Former Great Barrington fire chief honored by town of Monterey for saving woman
MONTEREY -- When Michael "Mike" Ordyna saw Katherine Stevens slip on a boat dock, hit her head and fall into Lake Buel on July 9, his response was to do what he was trained to do -- help.
Ordyna, 60, worked as a Great Barrington firefighter for 27 years and served as the fire chief.
He was operating a weed harvester on the lake for his current employer, Tryon Construction, when the 64-year-old woman slipped.
Though he's had two knee replacement surgeries in the past year, Ordyna jumped into the water, rescued Stevens and safely swam them both to safety. Ordyna then rushed to call 911, and tended to the summer resident until emergency medical technicians and police arrived to the scene to take over care.
Ordyna, who is new this year to tending to the lake, then swam back to the harvester and resumed his work.
On Monday morning, the Monterey Select Board and about two dozen other well-wishers gathered to show their gratitude for Ordyna and his act of quick response and bravery.
PHOTO GALLERY | Ret. fire chief gets medal for saving woman's life in Monterey
"He's a good guy," said Ordyna's wife, Shelley, who watched as her husband was awarded a medal, mounted on an engraved wooden plaque bearing the town seal. He was also given an honorable written citation from the town.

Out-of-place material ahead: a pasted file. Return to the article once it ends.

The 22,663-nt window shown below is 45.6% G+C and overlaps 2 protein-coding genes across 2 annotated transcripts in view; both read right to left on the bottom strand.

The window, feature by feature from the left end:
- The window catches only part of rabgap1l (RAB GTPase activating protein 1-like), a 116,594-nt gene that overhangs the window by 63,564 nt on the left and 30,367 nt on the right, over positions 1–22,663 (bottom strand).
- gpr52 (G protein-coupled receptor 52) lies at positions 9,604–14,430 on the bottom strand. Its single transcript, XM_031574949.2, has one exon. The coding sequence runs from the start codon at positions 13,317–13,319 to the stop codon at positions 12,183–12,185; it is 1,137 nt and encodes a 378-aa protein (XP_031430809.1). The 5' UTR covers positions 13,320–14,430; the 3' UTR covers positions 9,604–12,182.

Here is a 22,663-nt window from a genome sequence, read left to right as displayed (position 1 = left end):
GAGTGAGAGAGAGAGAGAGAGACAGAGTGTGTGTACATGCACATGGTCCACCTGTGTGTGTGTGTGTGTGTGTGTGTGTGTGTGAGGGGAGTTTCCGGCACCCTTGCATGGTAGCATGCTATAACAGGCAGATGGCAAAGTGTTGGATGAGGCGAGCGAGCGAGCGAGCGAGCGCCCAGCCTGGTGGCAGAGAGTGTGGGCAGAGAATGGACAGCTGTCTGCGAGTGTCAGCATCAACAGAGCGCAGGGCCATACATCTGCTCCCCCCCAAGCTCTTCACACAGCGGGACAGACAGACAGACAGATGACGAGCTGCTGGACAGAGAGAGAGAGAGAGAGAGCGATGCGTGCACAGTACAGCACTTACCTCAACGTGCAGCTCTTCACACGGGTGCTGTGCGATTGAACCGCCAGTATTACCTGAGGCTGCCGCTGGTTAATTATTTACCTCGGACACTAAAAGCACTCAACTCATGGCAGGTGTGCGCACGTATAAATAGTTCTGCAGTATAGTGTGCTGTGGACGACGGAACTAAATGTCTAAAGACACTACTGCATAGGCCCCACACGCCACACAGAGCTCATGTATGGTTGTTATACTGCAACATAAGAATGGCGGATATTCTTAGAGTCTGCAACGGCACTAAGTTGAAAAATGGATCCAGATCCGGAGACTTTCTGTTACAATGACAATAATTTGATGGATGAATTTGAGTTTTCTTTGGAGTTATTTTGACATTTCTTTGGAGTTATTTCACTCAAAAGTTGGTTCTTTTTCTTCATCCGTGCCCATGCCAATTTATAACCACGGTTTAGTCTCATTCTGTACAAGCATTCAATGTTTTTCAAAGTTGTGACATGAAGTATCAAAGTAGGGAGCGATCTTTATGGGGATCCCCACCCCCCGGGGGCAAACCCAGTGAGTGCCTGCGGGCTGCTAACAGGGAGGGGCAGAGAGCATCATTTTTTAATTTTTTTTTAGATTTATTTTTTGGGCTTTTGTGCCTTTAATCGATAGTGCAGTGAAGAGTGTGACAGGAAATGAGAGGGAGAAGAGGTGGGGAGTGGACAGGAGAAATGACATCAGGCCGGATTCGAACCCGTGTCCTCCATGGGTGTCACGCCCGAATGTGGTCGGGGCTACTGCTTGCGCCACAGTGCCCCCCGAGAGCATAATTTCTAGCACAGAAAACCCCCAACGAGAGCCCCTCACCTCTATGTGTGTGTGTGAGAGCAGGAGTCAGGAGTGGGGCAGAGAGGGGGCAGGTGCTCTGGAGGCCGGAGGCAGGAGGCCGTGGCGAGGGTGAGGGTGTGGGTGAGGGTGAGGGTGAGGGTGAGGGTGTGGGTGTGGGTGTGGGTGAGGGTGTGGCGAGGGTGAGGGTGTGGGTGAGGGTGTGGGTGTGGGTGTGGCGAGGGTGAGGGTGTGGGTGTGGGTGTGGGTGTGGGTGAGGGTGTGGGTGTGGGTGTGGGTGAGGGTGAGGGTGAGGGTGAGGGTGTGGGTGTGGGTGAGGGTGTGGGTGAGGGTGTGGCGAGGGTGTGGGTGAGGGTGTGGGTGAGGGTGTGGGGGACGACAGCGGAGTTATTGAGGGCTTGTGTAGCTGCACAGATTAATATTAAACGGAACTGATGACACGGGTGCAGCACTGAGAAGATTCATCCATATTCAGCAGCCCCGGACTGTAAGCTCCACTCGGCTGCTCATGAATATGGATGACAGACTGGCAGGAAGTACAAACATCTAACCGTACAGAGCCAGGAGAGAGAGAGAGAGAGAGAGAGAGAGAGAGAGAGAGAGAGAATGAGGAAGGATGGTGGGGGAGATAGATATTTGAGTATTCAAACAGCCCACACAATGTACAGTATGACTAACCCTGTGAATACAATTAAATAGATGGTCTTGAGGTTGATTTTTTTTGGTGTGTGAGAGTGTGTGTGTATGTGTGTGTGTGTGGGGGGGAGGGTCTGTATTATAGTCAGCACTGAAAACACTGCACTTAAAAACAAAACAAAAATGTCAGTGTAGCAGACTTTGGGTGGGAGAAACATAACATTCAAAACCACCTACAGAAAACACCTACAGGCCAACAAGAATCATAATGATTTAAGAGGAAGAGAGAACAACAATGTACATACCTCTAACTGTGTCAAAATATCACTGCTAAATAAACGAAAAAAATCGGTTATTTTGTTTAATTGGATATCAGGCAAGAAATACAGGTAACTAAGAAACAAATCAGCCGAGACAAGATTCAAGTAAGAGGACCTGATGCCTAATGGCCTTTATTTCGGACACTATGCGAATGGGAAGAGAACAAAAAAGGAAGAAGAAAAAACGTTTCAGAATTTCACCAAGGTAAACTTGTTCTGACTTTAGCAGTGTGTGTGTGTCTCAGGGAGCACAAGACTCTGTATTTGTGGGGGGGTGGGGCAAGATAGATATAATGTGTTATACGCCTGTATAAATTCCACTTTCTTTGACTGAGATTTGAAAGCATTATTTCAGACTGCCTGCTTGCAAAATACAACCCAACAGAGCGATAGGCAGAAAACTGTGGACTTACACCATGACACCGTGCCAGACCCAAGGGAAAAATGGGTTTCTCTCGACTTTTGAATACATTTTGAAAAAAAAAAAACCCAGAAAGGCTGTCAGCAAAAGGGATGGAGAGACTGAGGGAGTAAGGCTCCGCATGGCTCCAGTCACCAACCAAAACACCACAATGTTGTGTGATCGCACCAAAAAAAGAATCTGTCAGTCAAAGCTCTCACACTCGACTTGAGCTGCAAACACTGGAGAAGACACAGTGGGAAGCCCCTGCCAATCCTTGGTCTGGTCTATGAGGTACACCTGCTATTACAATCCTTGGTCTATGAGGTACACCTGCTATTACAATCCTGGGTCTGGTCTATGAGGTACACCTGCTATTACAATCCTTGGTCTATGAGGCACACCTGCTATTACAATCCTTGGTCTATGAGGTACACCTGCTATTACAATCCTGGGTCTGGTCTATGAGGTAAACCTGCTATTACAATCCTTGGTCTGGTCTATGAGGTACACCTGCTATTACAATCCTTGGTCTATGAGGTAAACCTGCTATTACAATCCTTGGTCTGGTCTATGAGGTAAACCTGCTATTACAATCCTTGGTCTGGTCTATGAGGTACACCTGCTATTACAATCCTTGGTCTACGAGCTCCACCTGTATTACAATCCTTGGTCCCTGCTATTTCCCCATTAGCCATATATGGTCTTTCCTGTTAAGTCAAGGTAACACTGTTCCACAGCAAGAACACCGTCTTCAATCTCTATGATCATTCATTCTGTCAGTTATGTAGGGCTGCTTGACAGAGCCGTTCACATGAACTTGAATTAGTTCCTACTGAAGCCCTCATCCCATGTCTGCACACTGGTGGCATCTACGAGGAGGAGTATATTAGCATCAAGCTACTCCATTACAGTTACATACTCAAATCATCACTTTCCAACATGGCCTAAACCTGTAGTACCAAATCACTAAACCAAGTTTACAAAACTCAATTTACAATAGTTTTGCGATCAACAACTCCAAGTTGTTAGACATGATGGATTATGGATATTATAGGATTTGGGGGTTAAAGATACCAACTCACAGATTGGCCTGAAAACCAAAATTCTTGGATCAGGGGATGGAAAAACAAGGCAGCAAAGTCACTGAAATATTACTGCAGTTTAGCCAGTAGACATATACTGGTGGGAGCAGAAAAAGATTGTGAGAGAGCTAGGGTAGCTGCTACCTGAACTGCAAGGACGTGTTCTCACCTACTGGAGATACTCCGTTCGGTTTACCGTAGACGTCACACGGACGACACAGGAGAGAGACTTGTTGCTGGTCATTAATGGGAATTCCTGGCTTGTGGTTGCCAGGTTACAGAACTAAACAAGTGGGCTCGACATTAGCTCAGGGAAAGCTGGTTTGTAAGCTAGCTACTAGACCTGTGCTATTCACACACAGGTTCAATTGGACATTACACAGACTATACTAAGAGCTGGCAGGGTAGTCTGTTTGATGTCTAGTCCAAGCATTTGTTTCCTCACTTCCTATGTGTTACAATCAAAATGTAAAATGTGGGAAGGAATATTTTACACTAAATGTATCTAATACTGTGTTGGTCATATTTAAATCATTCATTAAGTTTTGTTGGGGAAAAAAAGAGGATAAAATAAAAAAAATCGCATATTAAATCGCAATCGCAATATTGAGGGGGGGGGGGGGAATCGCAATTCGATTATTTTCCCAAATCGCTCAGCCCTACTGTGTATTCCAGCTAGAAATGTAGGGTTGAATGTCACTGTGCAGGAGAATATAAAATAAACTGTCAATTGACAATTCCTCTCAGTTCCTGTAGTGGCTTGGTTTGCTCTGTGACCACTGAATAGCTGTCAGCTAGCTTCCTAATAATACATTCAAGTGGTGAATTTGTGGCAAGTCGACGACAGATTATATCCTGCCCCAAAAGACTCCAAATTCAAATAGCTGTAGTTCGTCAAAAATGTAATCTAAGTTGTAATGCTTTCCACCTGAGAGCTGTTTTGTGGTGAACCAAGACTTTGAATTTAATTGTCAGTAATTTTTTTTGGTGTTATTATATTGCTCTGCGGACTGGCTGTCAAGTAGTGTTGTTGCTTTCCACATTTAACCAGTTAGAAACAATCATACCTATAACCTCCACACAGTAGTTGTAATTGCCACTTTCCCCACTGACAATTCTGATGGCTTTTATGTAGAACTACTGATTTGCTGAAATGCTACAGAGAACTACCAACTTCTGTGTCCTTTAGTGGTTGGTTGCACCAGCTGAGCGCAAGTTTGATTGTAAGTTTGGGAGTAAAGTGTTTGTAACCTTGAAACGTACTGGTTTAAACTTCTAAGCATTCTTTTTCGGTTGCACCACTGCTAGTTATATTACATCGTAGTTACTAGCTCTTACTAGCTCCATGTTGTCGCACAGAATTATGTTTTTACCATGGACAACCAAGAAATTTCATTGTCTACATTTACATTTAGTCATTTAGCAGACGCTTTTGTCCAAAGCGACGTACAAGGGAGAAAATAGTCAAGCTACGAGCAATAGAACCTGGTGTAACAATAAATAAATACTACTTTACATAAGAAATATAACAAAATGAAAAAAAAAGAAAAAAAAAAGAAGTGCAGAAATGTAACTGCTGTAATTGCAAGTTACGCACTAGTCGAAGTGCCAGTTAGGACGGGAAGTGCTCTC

"Everyone wonders how they would act in an emergency situation. In Michael's case, he relied on his training," said Select Board chairwoman, Muriel Lazzarini. "In awarding him this medal, we also honor all first responders for doing what they do."
Ordyna said he was honored and humbled by the awards, which, along with Monday's ceremony, was coordinated by Monterey Police Sgt. Michael Johnson.
Ordyna said he credits Johnson and all emergency responders "for what they do 24-hours a day, seven days a week, 365 days a year."
"It's interesting because it was a lousy day on the lake, and hardly anyone was around," Ordyna said. "I just happened to be in the right place at the right time."
Johnson said it was important to honor Ordyna because "he saved a human life."
"One of the best things you can do for a person is help, or in this case, save a person," Johnson said.
Select Board member Wayne Burkhart, who co-presented the awards with Lazzarini and fellow member Scott Jenssen, called what happened July 9 "a rare incident." But Burkhart said people in town are constantly looking out for one another, immediately reporting to the authorities if they see something that looks dangerous or out of the ordinary.
Johnson said he appreciates having all the help he can get. He said the police department consists of two full-time officials and four part-time officers, and they all work closely with the town's fire department and area emergency responders.
"When a call comes in, we all come running to respond," Johnson said.
"I think an event like this is a test of your heart, it's a test of your soul, it's a test of what's right and wrong, good and bad. And this event had a very happy ending," Ordyna said during his remarks on Monday. "And I want to thank all of you, from the deepest place in my heart, for this prestigious recognition, and not only for me, but for my entire family. Thank you very, very much."
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